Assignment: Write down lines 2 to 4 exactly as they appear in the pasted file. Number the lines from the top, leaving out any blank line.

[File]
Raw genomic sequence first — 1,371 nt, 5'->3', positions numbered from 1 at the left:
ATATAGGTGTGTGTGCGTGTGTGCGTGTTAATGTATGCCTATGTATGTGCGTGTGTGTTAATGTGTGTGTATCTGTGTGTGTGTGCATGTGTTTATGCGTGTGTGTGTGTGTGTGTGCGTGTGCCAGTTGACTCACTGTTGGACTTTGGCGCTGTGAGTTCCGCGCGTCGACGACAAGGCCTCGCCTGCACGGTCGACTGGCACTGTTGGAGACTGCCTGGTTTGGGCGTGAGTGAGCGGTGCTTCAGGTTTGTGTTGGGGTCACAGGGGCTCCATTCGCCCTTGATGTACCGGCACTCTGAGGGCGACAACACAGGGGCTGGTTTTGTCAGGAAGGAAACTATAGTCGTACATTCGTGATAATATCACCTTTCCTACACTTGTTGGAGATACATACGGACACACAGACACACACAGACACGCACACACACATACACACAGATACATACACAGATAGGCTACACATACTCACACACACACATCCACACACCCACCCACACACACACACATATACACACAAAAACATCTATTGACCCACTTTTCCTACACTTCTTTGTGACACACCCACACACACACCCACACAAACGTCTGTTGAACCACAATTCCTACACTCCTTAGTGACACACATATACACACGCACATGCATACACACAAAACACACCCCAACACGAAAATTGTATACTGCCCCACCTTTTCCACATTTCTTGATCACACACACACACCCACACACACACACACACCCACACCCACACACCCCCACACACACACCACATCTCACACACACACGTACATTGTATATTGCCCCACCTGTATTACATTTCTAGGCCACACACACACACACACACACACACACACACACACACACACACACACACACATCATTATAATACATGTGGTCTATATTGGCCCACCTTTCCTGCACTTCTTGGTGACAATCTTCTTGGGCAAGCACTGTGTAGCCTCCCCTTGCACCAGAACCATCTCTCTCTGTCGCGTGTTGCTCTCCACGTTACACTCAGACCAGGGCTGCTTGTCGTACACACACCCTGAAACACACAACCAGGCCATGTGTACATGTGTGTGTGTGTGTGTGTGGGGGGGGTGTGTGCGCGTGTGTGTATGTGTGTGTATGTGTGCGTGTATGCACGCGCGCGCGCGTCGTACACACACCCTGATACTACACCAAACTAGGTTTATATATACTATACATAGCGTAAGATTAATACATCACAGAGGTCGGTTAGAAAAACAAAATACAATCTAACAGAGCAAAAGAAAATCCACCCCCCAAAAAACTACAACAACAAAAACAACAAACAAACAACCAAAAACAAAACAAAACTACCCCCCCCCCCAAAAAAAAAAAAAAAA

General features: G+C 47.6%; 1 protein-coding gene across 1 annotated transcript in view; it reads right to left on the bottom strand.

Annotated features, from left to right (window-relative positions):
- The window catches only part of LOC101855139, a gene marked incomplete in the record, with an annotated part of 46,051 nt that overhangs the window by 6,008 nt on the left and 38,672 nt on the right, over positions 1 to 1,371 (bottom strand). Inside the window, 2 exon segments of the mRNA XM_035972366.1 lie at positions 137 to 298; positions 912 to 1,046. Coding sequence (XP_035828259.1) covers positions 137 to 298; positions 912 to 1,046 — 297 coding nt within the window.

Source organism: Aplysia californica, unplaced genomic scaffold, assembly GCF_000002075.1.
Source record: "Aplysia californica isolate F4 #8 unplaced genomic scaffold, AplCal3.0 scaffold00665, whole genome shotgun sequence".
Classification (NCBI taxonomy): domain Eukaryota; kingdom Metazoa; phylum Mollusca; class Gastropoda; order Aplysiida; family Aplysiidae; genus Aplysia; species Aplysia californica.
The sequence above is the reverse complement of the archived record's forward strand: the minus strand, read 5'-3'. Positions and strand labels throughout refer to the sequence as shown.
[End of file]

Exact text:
ATATAGGTGTGTGTGCGTGTGTGCGTGTTAATGTATGCCTATGTATGTGCGTGTGTGTTAATGTGTGTGTATCTGTGTGTGTGTGCATGTGTTTATGCGTGTGTGTGTGTGTGTGTGCGTGTGCCAGTTGACTCACTGTTGGACTTTGGCGCTGTGAGTTCCGCGCGTCGACGACAAGGCCTCGCCTGCACGGTCGACTGGCACTGTTGGAGACTGCCTGGTTTGGGCGTGAGTGAGCGGTGCTTCAGGTTTGTGTTGGGGTCACAGGGGCTCCATTCGCCCTTGATGTACCGGCACTCTGAGGGCGACAACACAGGGGCTGGTTTTGTCAGGAAGGAAACTATAGTCGTACATTCGTGATAATATCACCTTTCCTACACTTGTTGGAGATACATACGGACACACAGACACACACAGACACGCACACACACATACACACAGATACATACACAGATAGGCTACACATACTCACACACACACATCCACACACCCACCCACACACACACACATATACACACAAAAACATCTATTGACCCACTTTTCCTACACTTCTTTGTGACACACCCACACACACACCCACACAAACGTCTGTTGAACCACAATTCCTACACTCCTTAGTGACACACATATACACACGCACATGCATACACACAAAACACACCCCAACACGAAAATTGTATACTGCCCCACCTTTTCCACATTTCTTGATCACACACACACACCCACACACACACACACACCCACACCCACACACCCCCACACACACACCACATCTCACACACACACGTACATTGTATATTGCCCCACCTGTATTACATTTCTAGGCCACACACACACACACACACACACACACACACACACACACACACACACACACATCATTATAATACATGTGGTCTATATTGGCCCACCTTTCCTGCACTTCTTGGTGACAATCTTCTTGGGCAAGCACTGTGTAGCCTCCCCTTGCACCAGAACCATCTCTCTCTGTCGCGTGTTGCTCTCCACGTTACACTCAGACCAGGGCTGCTTGTCGTACACACACCCTGAAACACACAACCAGGCCATGTGTACATGTGTGTGTGTGTGTGTGTGGGGGGGGTGTGTGCGCGTGTGTGTATGTGTGTGTATGTGTGCGTGTATGCACGCGCGCGCGCGTCGTACACACACCCTGATACTACACCAAACTAGGTTTATATATACTATACATAGCGTAAGATTAATACATCACAGAGGTCGGTTAGAAAAACAAAATACAATCTAACAGAGCAAAAGAAAATCCACCCCCCAAAAAACTACAACAACAAAAACAACAAACAAACAACCAAAAACAAAACAAAACTACCCCCCCCCCCAAAAAAAAAAAAAAAA

General features: G+C 47.6%; 1 protein-coding gene across 1 annotated transcript in view; it reads right to left on the bottom strand.

Annotated features, from left to right (window-relative positions):